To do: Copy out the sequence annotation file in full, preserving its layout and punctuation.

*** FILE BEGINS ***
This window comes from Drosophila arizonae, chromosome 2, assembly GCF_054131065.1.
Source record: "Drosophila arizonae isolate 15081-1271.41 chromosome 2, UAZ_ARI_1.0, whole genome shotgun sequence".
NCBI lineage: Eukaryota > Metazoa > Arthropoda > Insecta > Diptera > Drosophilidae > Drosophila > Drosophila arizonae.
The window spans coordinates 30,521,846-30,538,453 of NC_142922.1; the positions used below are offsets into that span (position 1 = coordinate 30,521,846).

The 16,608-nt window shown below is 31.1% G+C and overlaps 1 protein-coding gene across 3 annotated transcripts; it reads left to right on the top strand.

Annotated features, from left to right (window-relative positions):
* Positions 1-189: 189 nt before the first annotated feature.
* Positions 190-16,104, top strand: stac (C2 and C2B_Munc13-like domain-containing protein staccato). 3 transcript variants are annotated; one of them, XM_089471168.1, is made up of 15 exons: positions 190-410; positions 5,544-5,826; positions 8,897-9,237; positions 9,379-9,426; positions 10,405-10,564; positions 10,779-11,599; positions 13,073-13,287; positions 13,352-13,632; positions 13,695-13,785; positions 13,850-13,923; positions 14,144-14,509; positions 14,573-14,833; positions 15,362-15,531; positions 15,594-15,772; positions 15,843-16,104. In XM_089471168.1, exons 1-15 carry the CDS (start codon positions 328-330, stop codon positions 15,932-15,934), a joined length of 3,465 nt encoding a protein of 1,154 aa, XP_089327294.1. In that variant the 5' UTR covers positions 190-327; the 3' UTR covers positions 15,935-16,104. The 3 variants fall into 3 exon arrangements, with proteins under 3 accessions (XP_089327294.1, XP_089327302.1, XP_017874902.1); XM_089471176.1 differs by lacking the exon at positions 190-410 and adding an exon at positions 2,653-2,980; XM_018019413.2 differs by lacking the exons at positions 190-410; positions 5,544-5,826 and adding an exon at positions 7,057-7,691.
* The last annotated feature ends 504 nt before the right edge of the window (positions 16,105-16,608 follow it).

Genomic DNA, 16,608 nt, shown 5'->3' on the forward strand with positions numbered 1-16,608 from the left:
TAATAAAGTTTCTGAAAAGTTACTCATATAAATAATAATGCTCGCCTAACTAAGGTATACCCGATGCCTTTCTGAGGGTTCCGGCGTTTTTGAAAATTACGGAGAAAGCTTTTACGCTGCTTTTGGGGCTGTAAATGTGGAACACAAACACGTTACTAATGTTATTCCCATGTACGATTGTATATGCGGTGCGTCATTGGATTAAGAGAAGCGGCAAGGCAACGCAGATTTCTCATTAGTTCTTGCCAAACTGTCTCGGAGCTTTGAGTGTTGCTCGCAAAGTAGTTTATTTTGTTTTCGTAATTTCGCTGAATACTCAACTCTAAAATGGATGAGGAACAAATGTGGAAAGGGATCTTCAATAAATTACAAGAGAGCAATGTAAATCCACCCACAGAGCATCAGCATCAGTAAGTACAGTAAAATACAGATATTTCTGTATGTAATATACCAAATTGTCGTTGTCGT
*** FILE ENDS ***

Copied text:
This window comes from Drosophila arizonae, chromosome 2, assembly GCF_054131065.1.
Source record: "Drosophila arizonae isolate 15081-1271.41 chromosome 2, UAZ_ARI_1.0, whole genome shotgun sequence".
NCBI lineage: Eukaryota > Metazoa > Arthropoda > Insecta > Diptera > Drosophilidae > Drosophila > Drosophila arizonae.
The window spans coordinates 30,521,846-30,538,453 of NC_142922.1; the positions used below are offsets into that span (position 1 = coordinate 30,521,846).

The 16,608-nt window shown below is 31.1% G+C and overlaps 1 protein-coding gene across 3 annotated transcripts; it reads left to right on the top strand.

Annotated features, from left to right (window-relative positions):
* Positions 1-189: 189 nt before the first annotated feature.
* Positions 190-16,104, top strand: stac (C2 and C2B_Munc13-like domain-containing protein staccato). 3 transcript variants are annotated; one of them, XM_089471168.1, is made up of 15 exons: positions 190-410; positions 5,544-5,826; positions 8,897-9,237; positions 9,379-9,426; positions 10,405-10,564; positions 10,779-11,599; positions 13,073-13,287; positions 13,352-13,632; positions 13,695-13,785; positions 13,850-13,923; positions 14,144-14,509; positions 14,573-14,833; positions 15,362-15,531; positions 15,594-15,772; positions 15,843-16,104. In XM_089471168.1, exons 1-15 carry the CDS (start codon positions 328-330, stop codon positions 15,932-15,934), a joined length of 3,465 nt encoding a protein of 1,154 aa, XP_089327294.1. In that variant the 5' UTR covers positions 190-327; the 3' UTR covers positions 15,935-16,104. The 3 variants fall into 3 exon arrangements, with proteins under 3 accessions (XP_089327294.1, XP_089327302.1, XP_017874902.1); XM_089471176.1 differs by lacking the exon at positions 190-410 and adding an exon at positions 2,653-2,980; XM_018019413.2 differs by lacking the exons at positions 190-410; positions 5,544-5,826 and adding an exon at positions 7,057-7,691.
* The last annotated feature ends 504 nt before the right edge of the window (positions 16,105-16,608 follow it).

Genomic DNA, 16,608 nt, shown 5'->3' on the forward strand with positions numbered 1-16,608 from the left:
TAATAAAGTTTCTGAAAAGTTACTCATATAAATAATAATGCTCGCCTAACTAAGGTATACCCGATGCCTTTCTGAGGGTTCCGGCGTTTTTGAAAATTACGGAGAAAGCTTTTACGCTGCTTTTGGGGCTGTAAATGTGGAACACAAACACGTTACTAATGTTATTCCCATGTACGATTGTATATGCGGTGCGTCATTGGATTAAGAGAAGCGGCAAGGCAACGCAGATTTCTCATTAGTTCTTGCCAAACTGTCTCGGAGCTTTGAGTGTTGCTCGCAAAGTAGTTTATTTTGTTTTCGTAATTTCGCTGAATACTCAACTCTAAAATGGATGAGGAACAAATGTGGAAAGGGATCTTCAATAAATTACAAGAGAGCAATGTAAATCCACCCACAGAGCATCAGCATCAGTAAGTACAGTAAAATACAGATATTTCTGTATGTAATATACCAAATTGTCGTTGTCGT